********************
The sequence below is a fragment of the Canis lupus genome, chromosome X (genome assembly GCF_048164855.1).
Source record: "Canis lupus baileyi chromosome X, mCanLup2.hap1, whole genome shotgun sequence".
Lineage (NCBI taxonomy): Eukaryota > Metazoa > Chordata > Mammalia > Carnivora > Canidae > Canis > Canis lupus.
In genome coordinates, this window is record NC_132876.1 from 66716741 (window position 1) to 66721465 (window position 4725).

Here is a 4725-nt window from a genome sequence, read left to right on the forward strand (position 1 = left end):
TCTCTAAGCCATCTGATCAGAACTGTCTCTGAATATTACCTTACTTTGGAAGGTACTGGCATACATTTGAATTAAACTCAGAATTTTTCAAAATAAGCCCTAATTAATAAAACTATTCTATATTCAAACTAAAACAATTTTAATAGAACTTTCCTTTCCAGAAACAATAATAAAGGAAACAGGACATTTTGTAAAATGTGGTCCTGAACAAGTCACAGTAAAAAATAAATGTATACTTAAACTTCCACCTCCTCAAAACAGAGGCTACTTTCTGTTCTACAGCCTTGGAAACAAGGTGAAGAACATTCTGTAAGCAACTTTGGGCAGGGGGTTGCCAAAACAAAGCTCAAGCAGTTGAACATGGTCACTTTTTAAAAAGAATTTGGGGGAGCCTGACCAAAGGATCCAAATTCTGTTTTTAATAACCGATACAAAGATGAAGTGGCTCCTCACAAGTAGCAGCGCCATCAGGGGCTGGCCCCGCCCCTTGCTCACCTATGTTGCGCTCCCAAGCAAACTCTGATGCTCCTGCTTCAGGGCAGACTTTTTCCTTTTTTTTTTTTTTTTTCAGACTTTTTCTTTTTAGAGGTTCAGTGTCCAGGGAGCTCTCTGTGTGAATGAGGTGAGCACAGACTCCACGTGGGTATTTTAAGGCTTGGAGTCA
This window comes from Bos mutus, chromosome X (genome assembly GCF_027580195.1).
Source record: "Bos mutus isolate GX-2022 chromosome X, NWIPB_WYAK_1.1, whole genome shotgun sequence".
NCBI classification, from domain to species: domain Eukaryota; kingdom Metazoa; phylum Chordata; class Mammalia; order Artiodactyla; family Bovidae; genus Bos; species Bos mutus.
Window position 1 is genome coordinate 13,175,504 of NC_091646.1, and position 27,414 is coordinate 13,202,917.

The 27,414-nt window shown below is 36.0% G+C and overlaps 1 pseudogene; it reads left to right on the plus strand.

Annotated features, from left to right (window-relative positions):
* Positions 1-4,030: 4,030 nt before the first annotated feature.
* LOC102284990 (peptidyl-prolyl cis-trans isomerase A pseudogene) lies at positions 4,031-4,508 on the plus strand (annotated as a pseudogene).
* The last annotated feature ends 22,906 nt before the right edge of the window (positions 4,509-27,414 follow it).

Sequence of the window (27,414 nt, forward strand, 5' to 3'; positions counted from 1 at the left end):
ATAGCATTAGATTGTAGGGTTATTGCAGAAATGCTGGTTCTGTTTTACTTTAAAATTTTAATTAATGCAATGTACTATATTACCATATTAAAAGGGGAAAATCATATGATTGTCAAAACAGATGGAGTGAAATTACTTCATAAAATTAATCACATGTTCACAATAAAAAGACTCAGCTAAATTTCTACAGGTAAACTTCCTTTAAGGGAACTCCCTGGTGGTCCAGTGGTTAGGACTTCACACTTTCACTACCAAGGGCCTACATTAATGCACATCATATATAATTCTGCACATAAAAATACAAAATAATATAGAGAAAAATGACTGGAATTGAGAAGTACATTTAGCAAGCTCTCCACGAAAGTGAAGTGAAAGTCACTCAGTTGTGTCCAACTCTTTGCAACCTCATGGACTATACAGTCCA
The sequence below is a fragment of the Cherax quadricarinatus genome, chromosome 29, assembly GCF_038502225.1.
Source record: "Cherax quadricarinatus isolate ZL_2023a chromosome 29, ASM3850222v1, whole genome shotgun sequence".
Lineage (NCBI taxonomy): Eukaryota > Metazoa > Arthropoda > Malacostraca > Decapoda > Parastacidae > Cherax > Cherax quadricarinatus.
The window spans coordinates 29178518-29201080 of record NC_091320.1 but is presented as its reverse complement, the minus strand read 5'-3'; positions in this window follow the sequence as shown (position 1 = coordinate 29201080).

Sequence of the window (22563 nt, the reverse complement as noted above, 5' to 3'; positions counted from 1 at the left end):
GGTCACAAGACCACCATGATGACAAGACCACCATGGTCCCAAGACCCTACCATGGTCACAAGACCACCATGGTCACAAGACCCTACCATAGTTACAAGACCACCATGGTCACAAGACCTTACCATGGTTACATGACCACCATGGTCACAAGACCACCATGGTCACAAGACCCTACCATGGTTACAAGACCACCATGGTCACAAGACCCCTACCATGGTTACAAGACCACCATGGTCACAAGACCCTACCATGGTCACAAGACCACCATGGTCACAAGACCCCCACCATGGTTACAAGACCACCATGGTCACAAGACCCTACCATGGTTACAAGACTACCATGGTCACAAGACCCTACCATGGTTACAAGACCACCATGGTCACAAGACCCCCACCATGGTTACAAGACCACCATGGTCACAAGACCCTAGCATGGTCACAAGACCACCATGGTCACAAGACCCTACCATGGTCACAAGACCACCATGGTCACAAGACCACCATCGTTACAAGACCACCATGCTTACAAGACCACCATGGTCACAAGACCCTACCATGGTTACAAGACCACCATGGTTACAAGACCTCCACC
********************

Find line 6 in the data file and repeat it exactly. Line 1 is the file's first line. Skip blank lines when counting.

TCTCTAAGCCATCTGATCAGAACTGTCTCTGAATATTACCTTACTTTGGAAGGTACTGGCATACATTTGAATTAAACTCAGAATTTTTCAAAATAAGCCCTAATTAATAAAACTATTCTATATTCAAACTAAAACAATTTTAATAGAACTTTCCTTTCCAGAAACAATAATAAAGGAAACAGGACATTTTGTAAAATGTGGTCCTGAACAAGTCACAGTAAAAAATAAATGTATACTTAAACTTCCACCTCCTCAAAACAGAGGCTACTTTCTGTTCTACAGCCTTGGAAACAAGGTGAAGAACATTCTGTAAGCAACTTTGGGCAGGGGGTTGCCAAAACAAAGCTCAAGCAGTTGAACATGGTCACTTTTTAAAAAGAATTTGGGGGAGCCTGACCAAAGGATCCAAATTCTGTTTTTAATAACCGATACAAAGATGAAGTGGCTCCTCACAAGTAGCAGCGCCATCAGGGGCTGGCCCCGCCCCTTGCTCACCTATGTTGCGCTCCCAAGCAAACTCTGATGCTCCTGCTTCAGGGCAGACTTTTTCCTTTTTTTTTTTTTTTTTCAGACTTTTTCTTTTTAGAGGTTCAGTGTCCAGGGAGCTCTCTGTGTGAATGAGGTGAGCACAGACTCCACGTGGGTATTTTAAGGCTTGGAGTCA